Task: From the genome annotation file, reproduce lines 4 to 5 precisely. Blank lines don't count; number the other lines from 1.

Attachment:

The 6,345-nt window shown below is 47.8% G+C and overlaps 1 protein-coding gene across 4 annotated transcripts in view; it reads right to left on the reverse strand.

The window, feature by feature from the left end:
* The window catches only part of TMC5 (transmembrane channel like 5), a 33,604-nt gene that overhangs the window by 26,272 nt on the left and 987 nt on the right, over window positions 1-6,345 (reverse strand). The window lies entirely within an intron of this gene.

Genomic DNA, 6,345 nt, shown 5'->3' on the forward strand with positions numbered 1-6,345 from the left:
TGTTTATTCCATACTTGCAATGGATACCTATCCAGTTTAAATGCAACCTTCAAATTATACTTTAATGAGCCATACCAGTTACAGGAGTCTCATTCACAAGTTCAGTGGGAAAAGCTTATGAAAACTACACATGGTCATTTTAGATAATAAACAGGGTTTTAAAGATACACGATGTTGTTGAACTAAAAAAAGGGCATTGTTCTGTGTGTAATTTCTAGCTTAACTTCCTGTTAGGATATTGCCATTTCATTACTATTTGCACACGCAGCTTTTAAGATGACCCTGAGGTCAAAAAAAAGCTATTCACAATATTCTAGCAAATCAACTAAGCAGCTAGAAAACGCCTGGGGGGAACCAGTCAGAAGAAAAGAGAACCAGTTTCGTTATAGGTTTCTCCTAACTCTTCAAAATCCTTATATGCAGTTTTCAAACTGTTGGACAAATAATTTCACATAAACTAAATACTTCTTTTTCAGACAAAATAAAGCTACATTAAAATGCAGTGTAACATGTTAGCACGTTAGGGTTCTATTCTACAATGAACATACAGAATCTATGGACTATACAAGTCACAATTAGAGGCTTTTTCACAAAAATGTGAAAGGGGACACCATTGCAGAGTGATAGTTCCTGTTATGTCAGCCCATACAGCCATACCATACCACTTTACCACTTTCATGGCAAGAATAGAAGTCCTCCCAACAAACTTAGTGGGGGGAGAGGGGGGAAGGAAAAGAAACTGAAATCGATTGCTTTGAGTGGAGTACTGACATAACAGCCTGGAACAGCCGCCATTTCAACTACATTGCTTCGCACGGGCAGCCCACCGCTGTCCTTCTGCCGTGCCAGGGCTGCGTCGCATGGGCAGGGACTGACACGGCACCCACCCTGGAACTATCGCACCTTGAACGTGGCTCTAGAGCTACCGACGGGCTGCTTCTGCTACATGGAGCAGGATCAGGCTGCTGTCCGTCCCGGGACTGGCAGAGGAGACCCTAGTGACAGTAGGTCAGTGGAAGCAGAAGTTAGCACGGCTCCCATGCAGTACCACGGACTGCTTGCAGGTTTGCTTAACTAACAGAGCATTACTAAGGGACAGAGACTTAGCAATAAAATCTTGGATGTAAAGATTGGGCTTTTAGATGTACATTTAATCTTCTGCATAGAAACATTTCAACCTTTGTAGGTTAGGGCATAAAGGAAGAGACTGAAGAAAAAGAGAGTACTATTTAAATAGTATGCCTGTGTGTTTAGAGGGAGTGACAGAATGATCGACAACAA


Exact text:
Genomic DNA, 6,345 nt, shown 5'->3' on the forward strand with positions numbered 1-6,345 from the left:
TGTTTATTCCATACTTGCAATGGATACCTATCCAGTTTAAATGCAACCTTCAAATTATACTTTAATGAGCCATACCAGTTACAGGAGTCTCATTCACAAGTTCAGTGGGAAAAGCTTATGAAAACTACACATGGTCATTTTAGATAATAAACAGGGTTTTAAAGATACACGATGTTGTTGAACTAAAAAAAGGGCATTGTTCTGTGTGTAATTTCTAGCTTAACTTCCTGTTAGGATATTGCCATTTCATTACTATTTGCACACGCAGCTTTTAAGATGACCCTGAGGTCAAAAAAAAGCTATTCACAATATTCTAGCAAATCAACTAAGCAGCTAGAAAACGCCTGGGGGGAACCAGTCAGAAGAAAAGAGAACCAGTTTCGTTATAGGTTTCTCCTAACTCTTCAAAATCCTTATATGCAGTTTTCAAACTGTTGGACAAATAATTTCACATAAACTAAATACTTCTTTTTCAGACAAAATAAAGCTACATTAAAATGCAGTGTAACATGTTAGCACGTTAGGGTTCTATTCTACAATGAACATACAGAATCTATGGACTATACAAGTCACAATTAGAGGCTTTTTCACAAAAATGTGAAAGGGGACACCATTGCAGAGTGATAGTTCCTGTTATGTCAGCCCATACAGCCATACCATACCACTTTACCACTTTCATGGCAAGAATAGAAGTCCTCCCAACAAACTTAGTGGGGGGAGAGGGGGGAAGGAAAAGAAACTGAAATCGATTGCTTTGAGTGGAGTACTGACATAACAGCCTGGAACAGCCGCCATTTCAACTACATTGCTTCGCACGGGCAGCCCACCGCTGTCCTTCTGCCGTGCCAGGGCTGCGTCGCATGGGCAGGGACTGACACGGCACCCACCCTGGAACTATCGCACCTTGAACGTGGCTCTAGAGCTACCGACGGGCTGCTTCTGCTACATGGAGCAGGATCAGGCTGCTGTCCGTCCCGGGACTGGCAGAGGAGACCCTAGTGACAGTAGGTCAGTGGAAGCAGAAGTTAGCACGGCTCCCATGCAGTACCACGGACTGCTTGCAGGTTTGCTTAACTAACAGAGCATTACTAAGGGACAGAGACTTAGCAATAAAATCTTGGATGTAAAGATTGGGCTTTTAGATGTACATTTAATCTTCTGCATAGAAACATTTCAACCTTTGTAGGTTAGGGCATAAAGGAAGAGACTGAAGAAAAAGAGAGTACTATTTAAATAGTATGCCTGTGTGTTTAGAGGGAGTGACAGAATGATCGACAACAA